“While the potential advantages of virtual reality are limitless, there has been much debate about the ethical complexities that this new technology presents.”— Technology and Society
Research nonprofit Just Capital puts out an annual list of the 100 public companies deemed “most just” — meaning that they’re practicing ethical business as much as possible. The ranking has two steps:
- Polling the American public on what they consider to be the most ethical priorities in business
- Seeing how the largest public companies in the country stack up
At the top of the list for January: Bank of America, closely followed by NVIDIA, Microsoft, Accenture, Truist, and Verizon. Several other companies on the list just happen to be Strivr customers, which brings us to the topic of this blog: the ethical considerations of using virtual reality and what enterprise organizations should think about as they embark on an Immersive Learning initiative.
Learn more about accessibility and inclusion in VR training!
Ethical issues in business
What does it even mean to be an “ethical company”? Some of the top issues in the Just Capital research ranking include:
- Acting ethically at the leadership level
- Protecting the health and safety of workers
- Supporting workforce retention, advancement, and training
There are other ethical issues at stake, including whether a company creates jobs to bolster the economy and uses sustainable materials in its product design, Yet, of the six top ethical issues Just Capital ranks, four directly impact the workforce. People are now central to every company. Enterprise organizations that make their people a priority tend to do better business overall.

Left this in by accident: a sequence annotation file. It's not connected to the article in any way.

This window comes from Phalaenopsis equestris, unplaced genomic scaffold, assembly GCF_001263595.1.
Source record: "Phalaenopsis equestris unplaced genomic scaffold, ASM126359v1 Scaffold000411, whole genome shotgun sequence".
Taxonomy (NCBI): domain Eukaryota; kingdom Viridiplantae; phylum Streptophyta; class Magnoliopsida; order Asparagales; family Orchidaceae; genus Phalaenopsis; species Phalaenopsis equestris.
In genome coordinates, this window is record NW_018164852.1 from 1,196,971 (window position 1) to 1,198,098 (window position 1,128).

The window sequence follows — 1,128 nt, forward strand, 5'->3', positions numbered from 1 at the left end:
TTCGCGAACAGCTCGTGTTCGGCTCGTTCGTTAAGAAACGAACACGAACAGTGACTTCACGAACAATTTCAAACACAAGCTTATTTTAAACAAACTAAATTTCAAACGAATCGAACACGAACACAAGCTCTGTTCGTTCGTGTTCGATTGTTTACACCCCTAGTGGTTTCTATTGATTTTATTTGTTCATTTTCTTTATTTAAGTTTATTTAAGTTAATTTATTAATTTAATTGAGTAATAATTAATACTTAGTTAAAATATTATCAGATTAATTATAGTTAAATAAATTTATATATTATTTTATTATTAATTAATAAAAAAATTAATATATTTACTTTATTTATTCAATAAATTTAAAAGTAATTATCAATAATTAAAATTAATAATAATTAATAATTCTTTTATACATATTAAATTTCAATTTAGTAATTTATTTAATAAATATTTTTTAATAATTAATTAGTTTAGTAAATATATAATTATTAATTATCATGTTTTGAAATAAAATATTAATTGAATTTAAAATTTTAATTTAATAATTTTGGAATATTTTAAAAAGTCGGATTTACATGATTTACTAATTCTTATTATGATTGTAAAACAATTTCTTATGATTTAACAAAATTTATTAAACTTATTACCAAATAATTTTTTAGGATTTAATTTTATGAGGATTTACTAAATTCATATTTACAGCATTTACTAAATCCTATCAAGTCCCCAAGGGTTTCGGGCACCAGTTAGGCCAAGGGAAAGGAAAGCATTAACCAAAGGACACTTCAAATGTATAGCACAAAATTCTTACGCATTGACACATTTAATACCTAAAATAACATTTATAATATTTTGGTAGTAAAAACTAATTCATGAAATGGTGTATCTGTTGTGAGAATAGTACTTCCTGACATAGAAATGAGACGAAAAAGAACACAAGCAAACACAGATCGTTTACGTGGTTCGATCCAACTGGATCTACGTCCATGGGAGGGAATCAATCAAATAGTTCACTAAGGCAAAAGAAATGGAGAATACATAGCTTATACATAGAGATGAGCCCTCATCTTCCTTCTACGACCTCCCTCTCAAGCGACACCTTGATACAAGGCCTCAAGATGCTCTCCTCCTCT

How much better? Well, for one metric, they have an average 4.5% higher profit margin. And the Just 100 companies also typically provide nine more hours of development training per employee than companies that did not make the list.
In other words, simply increasing the volume and quality of your employee training is one way to be a more ethically-minded employer.
How VR tackles ethical issues in business
Creating more effective training methods is one way that VR offers enterprise L&D organizations an immediate ethics boost. But the content of the actual training can also help ensure a company is meeting the ethical expectations of both its customers and its workforce.
The ethics of DEI
Diversity, ethics, and inclusion (DEI) is an area in which many companies lag — often because they lack the training mechanisms to effectively improve. VR training is highly applicable to DEI efforts.
VR supports inclusive workplace training by offering learners the opportunity to practice navigating potential on-the-job scenarios in a way that feels real and builds in the opportunity for self-reflection. As BrainXchange puts it, the VR environment “is essentially a safe place to fail with unlimited do-overs,” making it useful for trying out the soft skills that employees need to master in order to treat customers and co-workers fairly — without the risks of trying and failing in a real-world environment.
Of course, without buy-in and representation at the leadership level, no company culture can effectively support DEI throughout the ranks. VR training is also highly effective for leadership.
Improving ethics with soft skills training